What's New in Technology for August 2000

rss feed

You Have an Invitation to the Inauguration!
So, who will it be? Will it be George W. Bush or perhaps Al Gore? Perhaps it will be Ralph Nader?

But then again, we really don’t care for the purposes of this article, because we aren’t speaking about the Presidential Inauguration. We are talking about the inauguration of our new “Tech U” section and are we excited!
We have big plans for this new section. So big, in fact, that we expect we will eventually eclipse Bill Gates in importance in the world of PC and Internet technology.
Well, maybe not that big, but we do plan on helping you make better decisions about what technology really is and how you should use it and, more importantly, how you should not use it.
With that little introduction, let’s define technology.

If you are like most people, when you think of technology, you think of some wacky computer guy trying to teach you and all your adult friends how to work that box on your desk that your two-year-old already knows how to use. In fact, the wacky computer guy may be your two-year-old.
If your are a business person, you are probably thinking, “Oh, no! Something else to pay for.”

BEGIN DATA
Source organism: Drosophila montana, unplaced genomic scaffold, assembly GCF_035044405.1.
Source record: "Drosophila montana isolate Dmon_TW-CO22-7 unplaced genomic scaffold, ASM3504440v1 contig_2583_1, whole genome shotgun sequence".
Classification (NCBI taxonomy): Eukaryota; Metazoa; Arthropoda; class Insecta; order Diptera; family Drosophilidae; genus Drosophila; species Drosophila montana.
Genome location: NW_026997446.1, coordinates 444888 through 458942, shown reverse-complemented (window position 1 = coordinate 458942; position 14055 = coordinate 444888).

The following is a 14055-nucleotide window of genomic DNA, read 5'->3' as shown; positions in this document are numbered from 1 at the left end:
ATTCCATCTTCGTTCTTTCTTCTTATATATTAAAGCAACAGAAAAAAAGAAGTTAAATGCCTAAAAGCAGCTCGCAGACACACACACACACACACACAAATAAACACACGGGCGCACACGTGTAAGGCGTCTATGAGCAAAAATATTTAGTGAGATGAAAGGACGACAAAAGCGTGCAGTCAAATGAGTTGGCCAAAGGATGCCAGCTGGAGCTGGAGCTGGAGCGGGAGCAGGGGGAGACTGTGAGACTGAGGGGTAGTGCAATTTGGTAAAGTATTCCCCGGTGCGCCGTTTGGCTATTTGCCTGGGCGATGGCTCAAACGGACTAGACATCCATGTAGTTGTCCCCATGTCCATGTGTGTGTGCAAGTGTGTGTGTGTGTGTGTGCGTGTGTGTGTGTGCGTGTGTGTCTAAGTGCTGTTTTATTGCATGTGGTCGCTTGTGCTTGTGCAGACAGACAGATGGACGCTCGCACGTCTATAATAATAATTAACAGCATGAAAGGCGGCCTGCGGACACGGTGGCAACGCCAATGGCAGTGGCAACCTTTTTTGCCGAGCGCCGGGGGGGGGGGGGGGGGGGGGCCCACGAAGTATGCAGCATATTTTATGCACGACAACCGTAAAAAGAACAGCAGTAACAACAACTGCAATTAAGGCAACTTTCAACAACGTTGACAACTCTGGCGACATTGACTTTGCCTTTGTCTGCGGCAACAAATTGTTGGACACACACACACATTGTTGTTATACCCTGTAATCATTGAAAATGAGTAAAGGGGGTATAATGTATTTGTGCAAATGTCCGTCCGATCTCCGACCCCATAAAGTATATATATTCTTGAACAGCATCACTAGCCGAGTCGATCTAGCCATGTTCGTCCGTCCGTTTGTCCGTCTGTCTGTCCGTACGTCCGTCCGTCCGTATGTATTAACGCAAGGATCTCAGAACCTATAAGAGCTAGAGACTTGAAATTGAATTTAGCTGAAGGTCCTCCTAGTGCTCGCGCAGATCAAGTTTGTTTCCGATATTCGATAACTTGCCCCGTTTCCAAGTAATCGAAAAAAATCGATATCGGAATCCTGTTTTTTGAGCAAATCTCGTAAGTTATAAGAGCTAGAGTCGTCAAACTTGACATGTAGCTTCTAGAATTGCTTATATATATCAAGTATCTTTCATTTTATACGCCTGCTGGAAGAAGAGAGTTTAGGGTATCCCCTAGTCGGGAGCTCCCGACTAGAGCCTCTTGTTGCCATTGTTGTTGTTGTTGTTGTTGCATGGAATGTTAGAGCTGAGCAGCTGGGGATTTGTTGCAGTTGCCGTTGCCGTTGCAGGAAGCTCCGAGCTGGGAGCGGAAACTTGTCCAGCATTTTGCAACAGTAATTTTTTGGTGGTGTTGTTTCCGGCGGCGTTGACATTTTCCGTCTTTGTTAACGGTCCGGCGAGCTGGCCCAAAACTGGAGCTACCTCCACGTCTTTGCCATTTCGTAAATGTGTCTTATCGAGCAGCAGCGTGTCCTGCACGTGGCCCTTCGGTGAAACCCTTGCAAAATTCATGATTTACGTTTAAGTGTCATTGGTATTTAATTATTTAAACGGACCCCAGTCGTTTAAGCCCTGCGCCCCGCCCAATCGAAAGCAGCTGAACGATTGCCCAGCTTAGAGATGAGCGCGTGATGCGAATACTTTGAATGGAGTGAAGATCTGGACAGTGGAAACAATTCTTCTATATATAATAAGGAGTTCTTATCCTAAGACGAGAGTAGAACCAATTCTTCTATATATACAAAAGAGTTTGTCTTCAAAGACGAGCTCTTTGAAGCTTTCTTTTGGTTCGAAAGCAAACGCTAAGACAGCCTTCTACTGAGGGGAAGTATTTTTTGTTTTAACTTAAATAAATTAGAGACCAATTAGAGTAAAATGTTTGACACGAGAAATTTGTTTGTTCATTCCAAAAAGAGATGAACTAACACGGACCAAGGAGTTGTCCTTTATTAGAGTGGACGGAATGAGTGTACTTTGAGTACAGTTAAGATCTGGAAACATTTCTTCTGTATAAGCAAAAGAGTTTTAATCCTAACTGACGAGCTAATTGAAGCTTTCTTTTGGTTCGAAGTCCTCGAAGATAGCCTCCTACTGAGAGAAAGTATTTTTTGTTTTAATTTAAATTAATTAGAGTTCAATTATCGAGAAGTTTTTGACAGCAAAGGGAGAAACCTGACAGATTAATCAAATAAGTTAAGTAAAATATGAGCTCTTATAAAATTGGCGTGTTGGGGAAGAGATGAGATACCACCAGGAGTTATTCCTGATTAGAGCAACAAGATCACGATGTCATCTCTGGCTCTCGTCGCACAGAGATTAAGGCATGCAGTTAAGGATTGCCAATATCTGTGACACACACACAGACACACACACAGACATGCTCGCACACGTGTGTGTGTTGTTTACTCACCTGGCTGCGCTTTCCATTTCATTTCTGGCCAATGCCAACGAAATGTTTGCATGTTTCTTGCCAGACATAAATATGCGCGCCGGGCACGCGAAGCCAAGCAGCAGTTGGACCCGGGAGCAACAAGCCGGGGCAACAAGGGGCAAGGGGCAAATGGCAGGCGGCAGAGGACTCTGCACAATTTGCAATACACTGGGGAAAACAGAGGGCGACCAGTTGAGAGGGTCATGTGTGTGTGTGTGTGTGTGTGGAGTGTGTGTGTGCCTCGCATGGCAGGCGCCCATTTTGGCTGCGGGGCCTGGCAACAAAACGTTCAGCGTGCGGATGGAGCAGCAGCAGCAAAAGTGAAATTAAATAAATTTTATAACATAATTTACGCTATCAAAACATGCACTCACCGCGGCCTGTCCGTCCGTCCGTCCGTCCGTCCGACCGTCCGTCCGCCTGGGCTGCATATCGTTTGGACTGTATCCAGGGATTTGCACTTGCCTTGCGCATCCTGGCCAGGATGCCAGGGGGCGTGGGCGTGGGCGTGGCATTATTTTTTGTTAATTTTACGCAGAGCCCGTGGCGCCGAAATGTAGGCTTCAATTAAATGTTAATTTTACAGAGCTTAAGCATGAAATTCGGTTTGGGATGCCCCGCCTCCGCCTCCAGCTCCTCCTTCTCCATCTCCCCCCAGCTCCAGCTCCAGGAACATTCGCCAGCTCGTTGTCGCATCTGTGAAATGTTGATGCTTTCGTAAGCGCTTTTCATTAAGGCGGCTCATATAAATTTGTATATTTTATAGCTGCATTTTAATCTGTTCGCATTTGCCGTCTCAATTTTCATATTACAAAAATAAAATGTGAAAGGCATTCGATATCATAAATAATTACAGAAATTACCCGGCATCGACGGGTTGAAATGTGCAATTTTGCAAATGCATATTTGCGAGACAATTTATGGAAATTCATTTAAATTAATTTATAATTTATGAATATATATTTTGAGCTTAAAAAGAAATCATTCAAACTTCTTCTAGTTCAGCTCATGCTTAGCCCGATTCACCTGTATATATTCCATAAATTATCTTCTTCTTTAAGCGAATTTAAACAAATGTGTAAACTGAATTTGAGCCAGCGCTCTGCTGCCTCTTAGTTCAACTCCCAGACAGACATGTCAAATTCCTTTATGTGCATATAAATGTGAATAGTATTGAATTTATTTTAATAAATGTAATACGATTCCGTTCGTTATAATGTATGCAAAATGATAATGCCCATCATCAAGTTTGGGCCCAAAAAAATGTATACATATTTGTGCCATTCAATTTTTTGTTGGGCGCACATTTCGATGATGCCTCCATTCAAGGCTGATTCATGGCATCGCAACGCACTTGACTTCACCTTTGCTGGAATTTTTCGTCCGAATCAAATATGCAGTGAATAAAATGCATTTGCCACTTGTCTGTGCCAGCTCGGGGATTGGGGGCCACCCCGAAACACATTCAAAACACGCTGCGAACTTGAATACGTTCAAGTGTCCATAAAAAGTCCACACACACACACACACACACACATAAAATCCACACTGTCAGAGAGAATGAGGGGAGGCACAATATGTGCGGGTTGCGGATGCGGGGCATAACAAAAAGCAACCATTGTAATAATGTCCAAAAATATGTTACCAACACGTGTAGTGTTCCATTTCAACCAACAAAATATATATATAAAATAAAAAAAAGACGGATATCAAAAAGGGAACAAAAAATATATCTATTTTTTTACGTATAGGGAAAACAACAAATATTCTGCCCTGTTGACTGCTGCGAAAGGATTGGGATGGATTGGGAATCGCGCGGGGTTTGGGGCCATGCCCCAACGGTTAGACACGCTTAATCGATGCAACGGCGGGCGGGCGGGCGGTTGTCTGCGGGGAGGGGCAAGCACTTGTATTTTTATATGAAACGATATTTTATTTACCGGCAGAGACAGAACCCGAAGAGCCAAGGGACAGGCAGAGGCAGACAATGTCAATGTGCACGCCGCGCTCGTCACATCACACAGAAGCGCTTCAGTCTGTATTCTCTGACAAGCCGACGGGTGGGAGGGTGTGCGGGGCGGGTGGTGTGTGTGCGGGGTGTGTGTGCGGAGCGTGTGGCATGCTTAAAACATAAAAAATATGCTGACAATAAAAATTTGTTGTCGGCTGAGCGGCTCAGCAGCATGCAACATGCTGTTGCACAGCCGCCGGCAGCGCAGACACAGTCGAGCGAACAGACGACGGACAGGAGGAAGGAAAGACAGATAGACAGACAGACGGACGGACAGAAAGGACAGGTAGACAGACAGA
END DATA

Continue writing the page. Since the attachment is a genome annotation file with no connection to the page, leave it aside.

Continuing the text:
If you can identify with either of these images, you are only partially right. The American Heritage Dictionary defines “technology” as a) the application of science, especially to industrial or commercial objective or b) the scientific method and material used to achieve a commercial or industrial objective.
This much broader definition is how we tend to look at technology. Our view of technology includes everything from the telephone by your bed to the “Supercomputers” used by the most sophisticated of computer users. That car you use to get to the office or wherever it may take you is part of today’s technology. Your television is “technology” and so is your microwave. In fact, when you get right down to it, even the toaster in your kitchen is “technology”.

But don’t worry, we aren’t Consumer Reports and we don’t intend on becoming anything near that. Our job, as we see it, is to expose you, our friends, to the possibilities. Possibilities such as getting the work done faster so you can go to your kid’s ballgame or make it to that date with your wife or significant other tonight.
Just imagine, this technology stuff may just allow you to have a life other than work. To many of us, that’s a novel idea, but completely possible through the “proper” use of technology.
So, what do we mean by the proper use of technology? We mean using the tools created by our current and future technology to do your work smarter, faster and, yes, better. We mean using technology to take care of your domestic needs faster and easier to allow you the time to spend with your children.

What we don’t mean by “proper” is keeping you or your employees from using your equipment to surf obscene sites or forward a plethora of meaningless e-mails to family and friends. We may give you some ideas in the future of how to control these things, but our purpose is not to tell you what is a “right” and a “wrong” use of the technology available to you. While we may have our own ideas on certain of these issues, “you” must make the final decision for yourself or your company.